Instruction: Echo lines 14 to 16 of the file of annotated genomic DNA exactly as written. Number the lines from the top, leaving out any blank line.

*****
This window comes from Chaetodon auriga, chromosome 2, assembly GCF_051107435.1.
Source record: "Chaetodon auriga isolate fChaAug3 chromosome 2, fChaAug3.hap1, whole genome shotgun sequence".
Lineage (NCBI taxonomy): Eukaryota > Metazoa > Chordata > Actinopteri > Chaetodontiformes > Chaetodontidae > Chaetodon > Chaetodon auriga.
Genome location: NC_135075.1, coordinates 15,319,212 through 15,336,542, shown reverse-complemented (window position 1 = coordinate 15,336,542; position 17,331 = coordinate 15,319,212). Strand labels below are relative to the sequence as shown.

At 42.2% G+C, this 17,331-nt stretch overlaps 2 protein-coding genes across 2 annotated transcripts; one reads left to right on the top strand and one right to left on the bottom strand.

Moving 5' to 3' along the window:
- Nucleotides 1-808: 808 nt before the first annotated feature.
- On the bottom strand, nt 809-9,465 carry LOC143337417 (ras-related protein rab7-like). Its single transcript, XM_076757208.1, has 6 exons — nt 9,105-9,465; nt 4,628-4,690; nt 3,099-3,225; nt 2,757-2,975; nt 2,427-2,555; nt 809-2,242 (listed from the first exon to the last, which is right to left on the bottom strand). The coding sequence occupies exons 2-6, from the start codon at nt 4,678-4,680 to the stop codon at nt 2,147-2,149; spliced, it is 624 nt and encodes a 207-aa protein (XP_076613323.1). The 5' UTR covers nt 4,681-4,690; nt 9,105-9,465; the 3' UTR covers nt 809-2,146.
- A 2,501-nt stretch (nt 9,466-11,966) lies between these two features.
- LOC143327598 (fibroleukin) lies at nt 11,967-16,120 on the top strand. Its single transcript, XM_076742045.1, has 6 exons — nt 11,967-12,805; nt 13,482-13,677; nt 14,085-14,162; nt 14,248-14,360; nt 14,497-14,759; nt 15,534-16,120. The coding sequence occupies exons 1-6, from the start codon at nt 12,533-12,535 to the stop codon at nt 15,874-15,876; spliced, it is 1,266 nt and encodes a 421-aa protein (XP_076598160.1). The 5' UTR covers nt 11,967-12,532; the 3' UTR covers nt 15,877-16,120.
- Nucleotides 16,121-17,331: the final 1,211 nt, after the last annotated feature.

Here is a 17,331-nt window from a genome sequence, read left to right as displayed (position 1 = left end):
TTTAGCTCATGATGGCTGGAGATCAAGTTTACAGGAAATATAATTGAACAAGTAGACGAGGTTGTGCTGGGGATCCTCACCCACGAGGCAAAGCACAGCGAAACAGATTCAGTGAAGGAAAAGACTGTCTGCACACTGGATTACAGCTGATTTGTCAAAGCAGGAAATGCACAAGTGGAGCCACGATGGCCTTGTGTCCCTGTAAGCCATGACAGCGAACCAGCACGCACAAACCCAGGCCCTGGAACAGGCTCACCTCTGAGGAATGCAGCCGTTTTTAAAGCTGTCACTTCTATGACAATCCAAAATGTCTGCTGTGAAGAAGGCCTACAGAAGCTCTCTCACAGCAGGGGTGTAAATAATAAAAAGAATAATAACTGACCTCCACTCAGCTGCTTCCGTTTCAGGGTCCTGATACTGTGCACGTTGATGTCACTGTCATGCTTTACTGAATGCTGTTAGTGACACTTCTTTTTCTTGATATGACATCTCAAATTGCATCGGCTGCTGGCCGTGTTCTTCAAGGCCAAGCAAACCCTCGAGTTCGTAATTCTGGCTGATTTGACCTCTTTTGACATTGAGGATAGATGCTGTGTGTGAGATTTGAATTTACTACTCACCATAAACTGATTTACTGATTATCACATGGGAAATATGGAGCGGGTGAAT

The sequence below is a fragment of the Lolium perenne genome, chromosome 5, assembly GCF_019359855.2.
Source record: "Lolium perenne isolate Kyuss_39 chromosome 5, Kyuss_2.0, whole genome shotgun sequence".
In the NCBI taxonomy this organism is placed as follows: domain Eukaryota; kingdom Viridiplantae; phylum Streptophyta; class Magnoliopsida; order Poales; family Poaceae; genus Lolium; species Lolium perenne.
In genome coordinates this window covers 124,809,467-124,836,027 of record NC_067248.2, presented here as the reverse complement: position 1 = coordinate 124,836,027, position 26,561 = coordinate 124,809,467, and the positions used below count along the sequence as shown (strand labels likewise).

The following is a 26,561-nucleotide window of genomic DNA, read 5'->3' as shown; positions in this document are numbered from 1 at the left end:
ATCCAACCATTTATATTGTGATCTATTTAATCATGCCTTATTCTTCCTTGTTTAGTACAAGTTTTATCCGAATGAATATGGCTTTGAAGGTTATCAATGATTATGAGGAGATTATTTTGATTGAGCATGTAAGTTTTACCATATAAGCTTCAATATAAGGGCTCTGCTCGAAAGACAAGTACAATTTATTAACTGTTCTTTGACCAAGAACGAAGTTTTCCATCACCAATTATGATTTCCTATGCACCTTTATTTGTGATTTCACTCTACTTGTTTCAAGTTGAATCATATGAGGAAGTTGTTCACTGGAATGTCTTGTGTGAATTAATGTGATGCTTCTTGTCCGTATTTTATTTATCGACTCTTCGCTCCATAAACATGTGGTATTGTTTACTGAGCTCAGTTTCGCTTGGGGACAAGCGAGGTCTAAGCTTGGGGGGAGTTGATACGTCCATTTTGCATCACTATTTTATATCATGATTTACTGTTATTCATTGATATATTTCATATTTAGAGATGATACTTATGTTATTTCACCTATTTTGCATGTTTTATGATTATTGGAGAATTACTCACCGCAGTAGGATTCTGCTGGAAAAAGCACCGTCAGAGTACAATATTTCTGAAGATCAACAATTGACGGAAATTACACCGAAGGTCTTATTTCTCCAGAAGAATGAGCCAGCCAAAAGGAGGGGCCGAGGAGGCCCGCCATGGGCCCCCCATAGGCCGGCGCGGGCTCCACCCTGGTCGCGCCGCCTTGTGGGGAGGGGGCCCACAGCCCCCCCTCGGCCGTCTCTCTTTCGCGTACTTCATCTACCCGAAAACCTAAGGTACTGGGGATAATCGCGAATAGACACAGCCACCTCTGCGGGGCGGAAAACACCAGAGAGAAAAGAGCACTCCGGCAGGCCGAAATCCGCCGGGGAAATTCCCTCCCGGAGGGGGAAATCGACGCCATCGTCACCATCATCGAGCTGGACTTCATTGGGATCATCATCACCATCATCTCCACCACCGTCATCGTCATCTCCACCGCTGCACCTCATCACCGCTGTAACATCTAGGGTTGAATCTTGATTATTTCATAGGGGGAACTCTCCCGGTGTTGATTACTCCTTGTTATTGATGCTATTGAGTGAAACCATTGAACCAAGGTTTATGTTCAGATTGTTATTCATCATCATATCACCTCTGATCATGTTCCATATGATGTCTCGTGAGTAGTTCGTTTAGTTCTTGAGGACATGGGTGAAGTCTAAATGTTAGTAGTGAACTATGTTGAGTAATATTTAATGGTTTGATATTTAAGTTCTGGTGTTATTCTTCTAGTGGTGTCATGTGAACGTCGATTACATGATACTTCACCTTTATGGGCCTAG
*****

The sequence below is a fragment of the Lolium perenne genome, chromosome 5, assembly GCF_019359855.2.
Source record: "Lolium perenne isolate Kyuss_39 chromosome 5, Kyuss_2.0, whole genome shotgun sequence".
In the NCBI taxonomy this organism is placed as follows: domain Eukaryota; kingdom Viridiplantae; phylum Streptophyta; class Magnoliopsida; order Poales; family Poaceae; genus Lolium; species Lolium perenne.